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Our HardShell® Kangaroo® Gardening Container is perfect for all your outdoor cleanup needs — whether you’re gathering yard and... Read more »
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Recycle and give a new life to some of your old T-shirts Read more »
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A brocade drawstring pouch can be a beautiful and luxurious accessory or gift. Read more »
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Try some new punches out and make some cards to celebrate World Card Making Day! Read more »
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Transform a basic jacket into something personal and unique. Read more »
Create a simple reusable calendar to plan all of your back to school activities. Read more »
Creating a miniature collage with your Fiskars® Duck® Edition Scissors is a great way to use up any last bits of Duck Tape® yo... Read more »
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Designed for tight, precise cuts through a range of craft materials that incorporate glue, tape and other sticky adhesives, our... Read more »
Some are new bits of music, but others are older classical pieces that still deserve our respect.
Perennial simply means a plant returns year after year. When we speak of perennials, they can also include shrubs and grasses, along with traditional blooming plants. One shrub I love is Black Lace™ elderberry, Sambucus nigra. Unlike some black plants with foliage that turns green in the summer sun, Black Lace™ remains dark and mysterious throughout the growing season. In spring, it is covered in pink blooms that are striking against its dark and lacy leaves. If you decide to grow this elderberry in your garden, make sure your soil is on the lean side. Black Lace™ doesn’t need pampering, but it does branch out so give it plenty of elbow room.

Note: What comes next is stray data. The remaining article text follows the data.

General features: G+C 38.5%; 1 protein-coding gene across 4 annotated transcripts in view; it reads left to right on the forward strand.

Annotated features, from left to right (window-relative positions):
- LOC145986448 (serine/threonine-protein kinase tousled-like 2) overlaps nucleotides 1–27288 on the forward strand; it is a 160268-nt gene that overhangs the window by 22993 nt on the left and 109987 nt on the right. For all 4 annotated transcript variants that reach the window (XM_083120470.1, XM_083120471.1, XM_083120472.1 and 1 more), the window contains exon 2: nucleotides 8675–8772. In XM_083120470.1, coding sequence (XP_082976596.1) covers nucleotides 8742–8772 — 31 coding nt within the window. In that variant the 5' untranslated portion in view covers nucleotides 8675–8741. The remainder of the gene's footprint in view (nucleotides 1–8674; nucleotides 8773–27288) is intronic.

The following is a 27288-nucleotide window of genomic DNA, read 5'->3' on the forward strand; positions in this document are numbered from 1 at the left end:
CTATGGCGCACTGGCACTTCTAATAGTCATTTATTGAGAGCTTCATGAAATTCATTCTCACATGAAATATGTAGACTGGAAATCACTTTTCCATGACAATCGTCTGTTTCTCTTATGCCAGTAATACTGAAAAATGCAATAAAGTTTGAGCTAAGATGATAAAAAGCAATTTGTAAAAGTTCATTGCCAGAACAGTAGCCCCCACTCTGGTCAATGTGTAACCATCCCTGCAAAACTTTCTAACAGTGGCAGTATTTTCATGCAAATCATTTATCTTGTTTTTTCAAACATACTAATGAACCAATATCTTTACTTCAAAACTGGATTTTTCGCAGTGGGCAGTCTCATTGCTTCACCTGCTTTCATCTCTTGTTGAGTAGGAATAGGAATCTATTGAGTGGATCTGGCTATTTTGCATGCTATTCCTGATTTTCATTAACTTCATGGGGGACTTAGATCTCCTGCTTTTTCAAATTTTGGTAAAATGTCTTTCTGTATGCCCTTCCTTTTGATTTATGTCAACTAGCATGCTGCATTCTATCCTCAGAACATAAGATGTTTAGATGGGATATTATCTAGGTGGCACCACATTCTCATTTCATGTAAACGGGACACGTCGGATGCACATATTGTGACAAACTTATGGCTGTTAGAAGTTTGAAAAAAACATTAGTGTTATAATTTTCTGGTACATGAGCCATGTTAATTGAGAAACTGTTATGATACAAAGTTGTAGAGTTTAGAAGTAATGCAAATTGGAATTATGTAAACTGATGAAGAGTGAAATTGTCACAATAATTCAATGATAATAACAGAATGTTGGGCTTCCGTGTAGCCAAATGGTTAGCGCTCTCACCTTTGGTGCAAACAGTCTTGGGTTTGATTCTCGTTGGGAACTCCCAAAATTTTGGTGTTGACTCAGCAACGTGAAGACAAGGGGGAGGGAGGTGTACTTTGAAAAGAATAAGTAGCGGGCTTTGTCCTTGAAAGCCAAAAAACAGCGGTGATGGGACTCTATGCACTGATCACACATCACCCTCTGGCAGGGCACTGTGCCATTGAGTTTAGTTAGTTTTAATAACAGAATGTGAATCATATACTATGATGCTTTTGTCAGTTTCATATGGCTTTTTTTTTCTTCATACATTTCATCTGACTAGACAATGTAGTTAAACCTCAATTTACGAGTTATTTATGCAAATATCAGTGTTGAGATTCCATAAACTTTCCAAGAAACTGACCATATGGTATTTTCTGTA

A stunning combination, as blue as the summer sky, is Platycodon grandiflorus, balloon flower, with Tradescantia pallida syn. Setcreasea pallida, purple heart. Balloon flower and purple heart are both easy perennials that want to please. Balloon flower also comes in shades of pink, purple and white so it’s versatile. Purple heart blooms pink, and there’s also a variegated hot pink and purple form.
Bulbs can be perennial too. In fact, that’s what we hope for when we plant a lily or a glad. Asiatic (Division I) lilies like ‘Lionheart’ below are among the easiest to grow in most locations.
As for annuals, there are those you buy, and those you start from seed. Many times, the ones you start from seed, either sown directly outdoors, or started inside, are the most fruitful. This spring, I sowed annual poppies very early in February on top of the snow. Then, after the last frost date—April 20 in my area—I sowed zinnias, Rudbeckia hirta ‘Irish Eyes’, Centaurea cyanus, bachelor’s buttons, sunflowers, cosmos and four o’clocks. These are all flowers that give May, June and July a cottage garden feel, and they are welcomed by the gardener and pollinators alike. Grow some to help honeybees and bumblebees get the nectar and pollen they need to survive.